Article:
Lesser knapweed is also known as common black knapweed. It is a competitive wild flower found throughout the UK and parts of western Europe, in old meadows and roadsides. It may be known as 'hardheads'.
A perennial species, which will persist better if allowed to set seed.
It is a fairly reliable species when sown as part of a meadow mixture, although on favourable ground, without mangagment it can take over.
Ideal Sowing Time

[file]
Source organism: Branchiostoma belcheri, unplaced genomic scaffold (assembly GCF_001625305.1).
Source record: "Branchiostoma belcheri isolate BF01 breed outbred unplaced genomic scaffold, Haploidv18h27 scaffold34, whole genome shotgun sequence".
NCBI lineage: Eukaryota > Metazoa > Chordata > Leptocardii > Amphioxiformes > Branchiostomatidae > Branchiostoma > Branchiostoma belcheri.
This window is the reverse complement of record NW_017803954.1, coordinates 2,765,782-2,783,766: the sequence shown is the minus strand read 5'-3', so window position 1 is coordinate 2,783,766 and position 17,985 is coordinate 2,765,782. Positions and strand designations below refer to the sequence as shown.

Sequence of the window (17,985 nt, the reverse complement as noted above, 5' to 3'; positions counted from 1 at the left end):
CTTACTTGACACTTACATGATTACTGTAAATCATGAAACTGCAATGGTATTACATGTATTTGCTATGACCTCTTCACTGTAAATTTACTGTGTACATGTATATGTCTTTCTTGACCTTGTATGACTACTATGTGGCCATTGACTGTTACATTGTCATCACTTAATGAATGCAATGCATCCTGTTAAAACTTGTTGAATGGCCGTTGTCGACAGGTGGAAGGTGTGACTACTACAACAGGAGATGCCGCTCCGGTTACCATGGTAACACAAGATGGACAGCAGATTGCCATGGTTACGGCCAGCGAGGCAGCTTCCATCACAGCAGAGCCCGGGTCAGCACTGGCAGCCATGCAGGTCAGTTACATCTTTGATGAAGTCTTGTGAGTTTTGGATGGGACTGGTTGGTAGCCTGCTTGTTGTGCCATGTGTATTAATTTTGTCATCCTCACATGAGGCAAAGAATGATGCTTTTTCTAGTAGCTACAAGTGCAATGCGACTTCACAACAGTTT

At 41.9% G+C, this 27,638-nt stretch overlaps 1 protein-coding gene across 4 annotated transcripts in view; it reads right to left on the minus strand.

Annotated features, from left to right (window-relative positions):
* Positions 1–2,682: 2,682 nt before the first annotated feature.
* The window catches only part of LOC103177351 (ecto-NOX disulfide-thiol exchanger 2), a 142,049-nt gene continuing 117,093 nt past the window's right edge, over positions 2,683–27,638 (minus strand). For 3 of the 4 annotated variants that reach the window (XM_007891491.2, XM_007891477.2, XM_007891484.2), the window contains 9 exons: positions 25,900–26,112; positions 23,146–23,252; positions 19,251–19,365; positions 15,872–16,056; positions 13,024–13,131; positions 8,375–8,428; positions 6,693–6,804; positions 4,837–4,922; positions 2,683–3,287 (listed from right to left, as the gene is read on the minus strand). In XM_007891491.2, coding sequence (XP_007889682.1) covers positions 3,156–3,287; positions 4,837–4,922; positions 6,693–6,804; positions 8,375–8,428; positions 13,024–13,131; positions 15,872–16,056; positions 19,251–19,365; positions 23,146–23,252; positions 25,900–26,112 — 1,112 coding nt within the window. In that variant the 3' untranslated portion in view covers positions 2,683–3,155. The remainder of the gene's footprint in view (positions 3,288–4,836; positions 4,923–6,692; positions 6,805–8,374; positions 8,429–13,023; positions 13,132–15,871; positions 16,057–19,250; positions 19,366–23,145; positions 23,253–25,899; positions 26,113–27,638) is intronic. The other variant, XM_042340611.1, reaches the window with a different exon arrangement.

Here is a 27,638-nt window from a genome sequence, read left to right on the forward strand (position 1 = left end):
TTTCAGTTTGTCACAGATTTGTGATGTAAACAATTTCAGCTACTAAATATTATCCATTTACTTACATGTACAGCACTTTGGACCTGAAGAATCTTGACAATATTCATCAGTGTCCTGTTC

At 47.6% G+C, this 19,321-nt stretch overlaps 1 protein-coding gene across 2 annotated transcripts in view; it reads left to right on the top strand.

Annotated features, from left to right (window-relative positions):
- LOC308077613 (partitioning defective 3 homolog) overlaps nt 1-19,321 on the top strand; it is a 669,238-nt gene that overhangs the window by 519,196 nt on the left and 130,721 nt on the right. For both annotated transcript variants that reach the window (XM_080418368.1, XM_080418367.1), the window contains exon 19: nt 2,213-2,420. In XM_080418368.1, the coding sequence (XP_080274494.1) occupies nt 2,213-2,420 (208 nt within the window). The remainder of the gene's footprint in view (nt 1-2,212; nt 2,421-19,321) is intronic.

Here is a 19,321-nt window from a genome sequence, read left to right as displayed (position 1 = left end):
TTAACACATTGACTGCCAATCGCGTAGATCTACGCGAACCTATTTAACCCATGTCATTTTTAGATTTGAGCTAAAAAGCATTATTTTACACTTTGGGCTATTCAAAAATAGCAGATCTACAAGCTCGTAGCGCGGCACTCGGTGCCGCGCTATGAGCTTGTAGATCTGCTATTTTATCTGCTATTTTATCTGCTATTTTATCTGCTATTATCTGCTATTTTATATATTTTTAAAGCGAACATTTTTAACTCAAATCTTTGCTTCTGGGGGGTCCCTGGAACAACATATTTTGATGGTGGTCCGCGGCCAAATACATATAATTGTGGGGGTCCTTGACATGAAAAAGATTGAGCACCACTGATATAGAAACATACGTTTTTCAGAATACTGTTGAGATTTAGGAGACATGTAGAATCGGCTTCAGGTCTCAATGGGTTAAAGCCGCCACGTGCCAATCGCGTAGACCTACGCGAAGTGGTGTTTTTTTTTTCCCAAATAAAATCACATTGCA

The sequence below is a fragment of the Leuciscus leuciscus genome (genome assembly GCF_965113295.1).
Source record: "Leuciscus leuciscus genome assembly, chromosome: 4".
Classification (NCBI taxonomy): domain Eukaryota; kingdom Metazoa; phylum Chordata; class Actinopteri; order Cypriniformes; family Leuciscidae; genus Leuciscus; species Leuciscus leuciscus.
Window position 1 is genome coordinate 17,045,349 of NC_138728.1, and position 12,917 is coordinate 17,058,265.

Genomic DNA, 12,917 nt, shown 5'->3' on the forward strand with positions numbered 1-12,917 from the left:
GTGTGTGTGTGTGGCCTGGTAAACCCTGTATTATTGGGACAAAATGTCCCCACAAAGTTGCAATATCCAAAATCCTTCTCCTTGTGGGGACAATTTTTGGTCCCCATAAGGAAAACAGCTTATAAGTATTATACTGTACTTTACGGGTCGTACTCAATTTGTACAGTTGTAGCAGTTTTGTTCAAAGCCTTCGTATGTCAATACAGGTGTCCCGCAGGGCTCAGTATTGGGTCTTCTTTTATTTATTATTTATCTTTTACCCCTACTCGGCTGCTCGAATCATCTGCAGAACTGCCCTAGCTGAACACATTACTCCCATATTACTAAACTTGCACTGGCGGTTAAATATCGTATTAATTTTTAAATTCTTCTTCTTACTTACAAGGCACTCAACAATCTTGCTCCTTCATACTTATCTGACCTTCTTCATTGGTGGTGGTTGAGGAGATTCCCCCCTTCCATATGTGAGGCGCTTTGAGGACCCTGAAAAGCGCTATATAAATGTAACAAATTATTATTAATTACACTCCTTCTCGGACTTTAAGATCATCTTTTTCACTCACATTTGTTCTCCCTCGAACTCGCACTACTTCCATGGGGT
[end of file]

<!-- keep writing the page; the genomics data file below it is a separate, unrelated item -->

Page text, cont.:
Sow in autumn or spring.
This is an oblong shaped seed, with two flat sides. It has a stripey pale green to gold colour. It has a reasonably smooth surface and is 3mm in length.
The lesser knapweed seedling has a pair of oblong cotyledons, which are slightly longer than they are wide. The first true leaves are longer and narrower, with the beginnings of widely toothed edges.
This is a dark green, stout and hairy plant. The lower leaves are lanceloate in shape and usually undivided. The upper leaves can become more divided, with pinnate lobes. The flower head is thistle like and maroon to purple in colour.
Flowers June-September. This species reaches a height between 15 - 60cms.
You can find Lesser Knapweed in the following mixtures